[00:23:26] Number four is board makeup. Diversity and inclusion are crucially important, including diversity of gender. age, race, ethnicity, experience, communication style. But David also made the important point that appropriate expertise and knowledge are also crucial. So, you have to have all of those elements coming together.

[00:23:49] And then I think two final key points that he made that are really important takeaways. One is that directors and trustees of a board, particularly [00:24:00] new folks, should be trained, mentored, and provided with the necessary resources. And then finally, re-election to a board should not be an automatic entitlement.

[00:24:12] Uh, it shouldn't just be a check of the box. It should be, you should earn your spot on a board term after term and board composition should be forward looking and should definitely include elements of succession planning. So, I think those are some really great points that David made, and they are all things that are able to be controlled by an organization.

[00:24:35] So taking care of governance and making sure that your governance house is in order, I think, is crucially important. That's so helpful, Devon, and it's a good reminder, as you particularly talked about the mission and more, I guess, is, uh, the takeaway that I have. So, we all have to have a heart around the mission and whether it be board members, committee [00:25:00] members, staff and such, a heart for the mission, but we need more.

[00:25:03] We need a strategy, a plan, execution, implementation. And, uh, I appreciate you reminding us of David's good points. So, with that, Brad, let's circle back to you. And, uh, you know, as we head towards year-end here and we think about positioning. We didn't even talk about alternatives and certainly that's part of the diversification, uh, strategy and such.

[00:25:27] But, but even separate from that, anything you'd like to add or underscore as we think of folks overseeing pools of money, whether it be endowment, foundation, that sort of thing, as we look at the fourth quarter and beyond? I think naturally, as we gaze towards the, you know, the new year, the, the natural inclination is what's new, right?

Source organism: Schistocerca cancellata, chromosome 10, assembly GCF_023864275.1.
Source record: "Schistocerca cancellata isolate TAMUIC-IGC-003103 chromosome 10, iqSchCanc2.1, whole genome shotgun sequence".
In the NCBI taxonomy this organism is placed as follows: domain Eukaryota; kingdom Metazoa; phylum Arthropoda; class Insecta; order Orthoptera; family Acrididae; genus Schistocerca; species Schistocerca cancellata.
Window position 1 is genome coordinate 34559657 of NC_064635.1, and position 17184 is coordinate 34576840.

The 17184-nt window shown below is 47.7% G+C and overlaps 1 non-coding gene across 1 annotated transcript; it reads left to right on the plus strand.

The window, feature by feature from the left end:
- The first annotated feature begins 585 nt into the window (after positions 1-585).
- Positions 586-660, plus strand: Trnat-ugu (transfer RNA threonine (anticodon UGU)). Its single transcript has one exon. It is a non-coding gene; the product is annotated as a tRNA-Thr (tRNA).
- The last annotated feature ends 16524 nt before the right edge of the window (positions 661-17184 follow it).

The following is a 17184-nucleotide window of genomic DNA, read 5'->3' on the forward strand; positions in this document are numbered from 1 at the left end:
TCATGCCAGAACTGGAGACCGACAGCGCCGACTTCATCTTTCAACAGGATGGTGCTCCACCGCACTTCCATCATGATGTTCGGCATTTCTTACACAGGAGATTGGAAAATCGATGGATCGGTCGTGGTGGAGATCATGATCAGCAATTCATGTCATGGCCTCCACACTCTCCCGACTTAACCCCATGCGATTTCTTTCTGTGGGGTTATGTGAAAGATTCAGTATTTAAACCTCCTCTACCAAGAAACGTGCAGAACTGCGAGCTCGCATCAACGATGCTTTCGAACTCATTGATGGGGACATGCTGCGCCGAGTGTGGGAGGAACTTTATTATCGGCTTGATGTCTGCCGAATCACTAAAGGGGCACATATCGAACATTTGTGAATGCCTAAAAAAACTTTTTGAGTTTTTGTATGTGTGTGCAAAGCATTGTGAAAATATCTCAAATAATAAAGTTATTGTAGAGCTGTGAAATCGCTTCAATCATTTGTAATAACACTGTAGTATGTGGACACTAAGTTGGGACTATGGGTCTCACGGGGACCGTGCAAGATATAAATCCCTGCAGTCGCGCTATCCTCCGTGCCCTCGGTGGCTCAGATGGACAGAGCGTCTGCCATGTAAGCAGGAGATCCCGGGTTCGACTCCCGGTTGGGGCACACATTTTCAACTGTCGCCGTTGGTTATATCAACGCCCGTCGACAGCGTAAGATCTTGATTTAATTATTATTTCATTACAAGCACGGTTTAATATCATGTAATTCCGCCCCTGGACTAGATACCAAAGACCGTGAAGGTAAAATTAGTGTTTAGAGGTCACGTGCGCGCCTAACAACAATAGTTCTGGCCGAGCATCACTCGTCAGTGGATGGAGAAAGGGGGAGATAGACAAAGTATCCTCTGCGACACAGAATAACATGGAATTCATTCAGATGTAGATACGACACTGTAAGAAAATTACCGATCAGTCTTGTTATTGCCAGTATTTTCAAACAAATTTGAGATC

[00:25:47] So what's, what's new lately. October 10th, we have our quarterly webcast. We're going to kind of wet the appetite for some investors around, you know, what we're thinking for 2024 allocations. I can tell you personally, I spent [00:26:00] all morning, four hours this morning and our capital markets, uh, research team discussing and debating and conversing, having some of those courageous conversations around, you know, what do we do from here?

[00:26:11] What's best? Where do we lean in? Where do we lean away? And those things obviously will all be coming to a head in early November for us where we release our 2024 outlook. So, I would say, you know, maybe as we look forward, mark your calendar, maybe, because we've got a lot of things coming down the pike.

[00:26:26] That's great. Well, this has been fun. A little bit of a, as Devon mentioned, a twist on this format, but always nice to get together with you, Devon, and always great to have you on the show, Brad. Thanks so much. So, with that, I will mention that the three levers exercise that was mentioned several times here and the importance of diversification mentioned as well.

[00:26:48] If you oversee a portfolio and you're just not certain that things are positioned as they should be, feel free to reach out to me or to Devon on LinkedIn or on the email that appears in the show notes. So. to all [00:27:00] you good stewards, thanks for investing time to help your nonprofits prosper. We'll certainly connect with you soon on the next episode.

[00:27:08] Thank you for listening to the Nonprofit Investment Stewards podcast. Click the subscribe button below to be notified of new episodes and visit fiducientadvisors.com for more information. The information covered and posted represents the views and opinions of the guest and does not necessarily represent the views or opinions of Fiducient Advisors.

[00:27:26] Content is made available for informational and educational purposes only and does not represent a specific recommendation. Always seek the advice of qualified professionals familiar with your unique circumstances.